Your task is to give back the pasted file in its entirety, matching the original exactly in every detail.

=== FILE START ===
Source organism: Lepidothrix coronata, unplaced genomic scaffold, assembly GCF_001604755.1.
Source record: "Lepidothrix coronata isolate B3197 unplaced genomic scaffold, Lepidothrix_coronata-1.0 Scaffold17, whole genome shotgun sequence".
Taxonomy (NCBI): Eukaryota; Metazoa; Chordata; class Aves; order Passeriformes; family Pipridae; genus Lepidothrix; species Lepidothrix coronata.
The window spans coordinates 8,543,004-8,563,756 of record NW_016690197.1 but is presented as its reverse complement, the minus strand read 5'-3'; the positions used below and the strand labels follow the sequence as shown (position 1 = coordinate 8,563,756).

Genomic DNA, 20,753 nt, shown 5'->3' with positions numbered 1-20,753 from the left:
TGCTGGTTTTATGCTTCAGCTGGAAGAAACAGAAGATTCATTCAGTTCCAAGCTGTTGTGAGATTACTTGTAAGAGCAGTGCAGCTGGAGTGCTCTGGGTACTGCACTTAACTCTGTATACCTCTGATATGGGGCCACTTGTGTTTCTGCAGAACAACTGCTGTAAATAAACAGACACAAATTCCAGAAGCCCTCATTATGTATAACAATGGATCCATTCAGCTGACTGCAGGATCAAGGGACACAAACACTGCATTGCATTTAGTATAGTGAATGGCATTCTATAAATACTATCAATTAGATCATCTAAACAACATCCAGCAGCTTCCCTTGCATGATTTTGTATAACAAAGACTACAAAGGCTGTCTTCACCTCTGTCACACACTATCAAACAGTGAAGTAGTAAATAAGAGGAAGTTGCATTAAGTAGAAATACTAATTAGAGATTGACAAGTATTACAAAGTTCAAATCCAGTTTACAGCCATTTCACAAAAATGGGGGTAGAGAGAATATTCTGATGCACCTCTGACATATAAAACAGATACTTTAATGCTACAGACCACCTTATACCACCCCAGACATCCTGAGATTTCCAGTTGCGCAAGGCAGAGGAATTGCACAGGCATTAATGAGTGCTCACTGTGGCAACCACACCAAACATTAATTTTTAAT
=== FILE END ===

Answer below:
Source organism: Lepidothrix coronata, unplaced genomic scaffold, assembly GCF_001604755.1.
Source record: "Lepidothrix coronata isolate B3197 unplaced genomic scaffold, Lepidothrix_coronata-1.0 Scaffold17, whole genome shotgun sequence".
Taxonomy (NCBI): Eukaryota; Metazoa; Chordata; class Aves; order Passeriformes; family Pipridae; genus Lepidothrix; species Lepidothrix coronata.
The window spans coordinates 8,543,004-8,563,756 of record NW_016690197.1 but is presented as its reverse complement, the minus strand read 5'-3'; the positions used below and the strand labels follow the sequence as shown (position 1 = coordinate 8,563,756).

Genomic DNA, 20,753 nt, shown 5'->3' with positions numbered 1-20,753 from the left:
TGCTGGTTTTATGCTTCAGCTGGAAGAAACAGAAGATTCATTCAGTTCCAAGCTGTTGTGAGATTACTTGTAAGAGCAGTGCAGCTGGAGTGCTCTGGGTACTGCACTTAACTCTGTATACCTCTGATATGGGGCCACTTGTGTTTCTGCAGAACAACTGCTGTAAATAAACAGACACAAATTCCAGAAGCCCTCATTATGTATAACAATGGATCCATTCAGCTGACTGCAGGATCAAGGGACACAAACACTGCATTGCATTTAGTATAGTGAATGGCATTCTATAAATACTATCAATTAGATCATCTAAACAACATCCAGCAGCTTCCCTTGCATGATTTTGTATAACAAAGACTACAAAGGCTGTCTTCACCTCTGTCACACACTATCAAACAGTGAAGTAGTAAATAAGAGGAAGTTGCATTAAGTAGAAATACTAATTAGAGATTGACAAGTATTACAAAGTTCAAATCCAGTTTACAGCCATTTCACAAAAATGGGGGTAGAGAGAATATTCTGATGCACCTCTGACATATAAAACAGATACTTTAATGCTACAGACCACCTTATACCACCCCAGACATCCTGAGATTTCCAGTTGCGCAAGGCAGAGGAATTGCACAGGCATTAATGAGTGCTCACTGTGGCAACCACACCAAACATTAATTTTTAAT